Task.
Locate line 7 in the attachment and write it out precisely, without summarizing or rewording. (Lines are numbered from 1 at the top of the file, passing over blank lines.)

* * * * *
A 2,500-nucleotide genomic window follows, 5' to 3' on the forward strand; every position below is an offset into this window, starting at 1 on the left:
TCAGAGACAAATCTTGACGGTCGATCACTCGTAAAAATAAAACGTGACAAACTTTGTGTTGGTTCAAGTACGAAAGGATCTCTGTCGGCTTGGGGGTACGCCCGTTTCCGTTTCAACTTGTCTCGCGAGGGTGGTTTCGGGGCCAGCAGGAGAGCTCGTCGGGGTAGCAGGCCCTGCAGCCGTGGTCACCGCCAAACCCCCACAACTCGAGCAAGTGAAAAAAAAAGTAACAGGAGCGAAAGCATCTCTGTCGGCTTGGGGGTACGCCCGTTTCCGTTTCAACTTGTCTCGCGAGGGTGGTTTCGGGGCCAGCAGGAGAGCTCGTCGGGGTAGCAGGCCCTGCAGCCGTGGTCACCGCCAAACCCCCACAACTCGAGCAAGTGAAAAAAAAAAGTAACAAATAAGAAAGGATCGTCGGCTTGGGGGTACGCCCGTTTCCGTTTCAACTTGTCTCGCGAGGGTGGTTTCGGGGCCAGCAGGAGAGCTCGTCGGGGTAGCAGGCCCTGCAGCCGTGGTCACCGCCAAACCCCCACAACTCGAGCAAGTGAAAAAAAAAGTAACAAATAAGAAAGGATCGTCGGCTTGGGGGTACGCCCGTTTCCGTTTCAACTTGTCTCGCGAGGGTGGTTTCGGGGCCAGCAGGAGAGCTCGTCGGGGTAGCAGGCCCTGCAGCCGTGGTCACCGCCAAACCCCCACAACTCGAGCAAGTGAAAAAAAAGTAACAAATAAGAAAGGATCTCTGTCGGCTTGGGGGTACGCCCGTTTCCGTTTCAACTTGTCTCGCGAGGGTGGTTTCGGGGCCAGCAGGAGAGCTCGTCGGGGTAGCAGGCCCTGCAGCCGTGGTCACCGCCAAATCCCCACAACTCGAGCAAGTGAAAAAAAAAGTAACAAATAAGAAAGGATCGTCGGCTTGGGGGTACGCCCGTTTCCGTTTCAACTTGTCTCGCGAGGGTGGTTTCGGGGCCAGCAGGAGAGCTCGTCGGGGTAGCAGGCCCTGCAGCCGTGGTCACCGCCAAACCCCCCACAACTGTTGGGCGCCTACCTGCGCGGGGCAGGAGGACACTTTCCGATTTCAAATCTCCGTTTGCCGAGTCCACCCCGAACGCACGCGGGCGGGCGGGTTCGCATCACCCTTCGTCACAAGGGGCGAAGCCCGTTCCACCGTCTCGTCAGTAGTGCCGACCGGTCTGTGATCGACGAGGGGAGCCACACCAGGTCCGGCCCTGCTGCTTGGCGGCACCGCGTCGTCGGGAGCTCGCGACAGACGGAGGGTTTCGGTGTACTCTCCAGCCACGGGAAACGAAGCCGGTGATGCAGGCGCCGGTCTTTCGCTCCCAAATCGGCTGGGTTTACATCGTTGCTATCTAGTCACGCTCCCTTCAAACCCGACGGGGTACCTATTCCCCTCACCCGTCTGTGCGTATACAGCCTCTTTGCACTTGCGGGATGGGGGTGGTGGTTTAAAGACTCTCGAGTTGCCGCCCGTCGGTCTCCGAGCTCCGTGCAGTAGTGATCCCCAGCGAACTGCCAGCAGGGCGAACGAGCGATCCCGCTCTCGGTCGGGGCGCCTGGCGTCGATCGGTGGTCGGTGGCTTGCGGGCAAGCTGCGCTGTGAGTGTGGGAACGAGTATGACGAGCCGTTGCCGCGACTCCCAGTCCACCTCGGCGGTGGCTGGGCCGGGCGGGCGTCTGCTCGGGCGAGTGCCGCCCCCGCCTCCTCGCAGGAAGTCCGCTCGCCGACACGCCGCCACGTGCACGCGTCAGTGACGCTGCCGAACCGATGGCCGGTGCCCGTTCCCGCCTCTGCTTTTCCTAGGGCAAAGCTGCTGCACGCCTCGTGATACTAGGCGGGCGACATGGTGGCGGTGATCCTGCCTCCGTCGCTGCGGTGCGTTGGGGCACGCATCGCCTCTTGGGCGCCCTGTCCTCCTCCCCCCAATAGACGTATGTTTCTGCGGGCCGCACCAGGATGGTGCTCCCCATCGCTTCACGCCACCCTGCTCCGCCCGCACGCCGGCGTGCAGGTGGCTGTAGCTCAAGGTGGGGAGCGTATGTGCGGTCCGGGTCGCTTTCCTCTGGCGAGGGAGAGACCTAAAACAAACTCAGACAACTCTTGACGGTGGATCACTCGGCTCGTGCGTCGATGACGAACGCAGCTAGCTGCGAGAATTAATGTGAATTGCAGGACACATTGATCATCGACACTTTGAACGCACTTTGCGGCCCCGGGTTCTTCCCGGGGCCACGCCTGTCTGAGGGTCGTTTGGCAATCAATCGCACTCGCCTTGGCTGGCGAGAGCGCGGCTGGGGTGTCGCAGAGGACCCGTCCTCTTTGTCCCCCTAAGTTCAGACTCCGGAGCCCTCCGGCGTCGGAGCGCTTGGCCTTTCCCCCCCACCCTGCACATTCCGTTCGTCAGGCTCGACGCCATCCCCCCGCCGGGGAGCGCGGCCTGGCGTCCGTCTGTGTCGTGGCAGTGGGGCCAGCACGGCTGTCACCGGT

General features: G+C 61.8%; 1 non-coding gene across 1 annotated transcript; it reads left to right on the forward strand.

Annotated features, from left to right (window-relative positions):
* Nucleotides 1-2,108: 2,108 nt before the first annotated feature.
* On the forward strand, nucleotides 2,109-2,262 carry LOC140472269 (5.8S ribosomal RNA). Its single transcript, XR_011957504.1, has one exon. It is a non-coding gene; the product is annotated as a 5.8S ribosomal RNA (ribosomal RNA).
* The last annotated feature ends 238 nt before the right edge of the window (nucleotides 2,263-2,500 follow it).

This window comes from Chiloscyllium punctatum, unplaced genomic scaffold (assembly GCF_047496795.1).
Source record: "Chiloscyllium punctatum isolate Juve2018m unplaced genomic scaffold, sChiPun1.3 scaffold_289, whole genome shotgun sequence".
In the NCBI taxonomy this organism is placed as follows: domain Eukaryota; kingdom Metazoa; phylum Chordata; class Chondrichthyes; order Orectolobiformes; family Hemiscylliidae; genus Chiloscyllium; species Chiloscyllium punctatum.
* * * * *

* The last annotated feature ends 238 nt before the right edge of the window (nucleotides 2,263-2,500 follow it).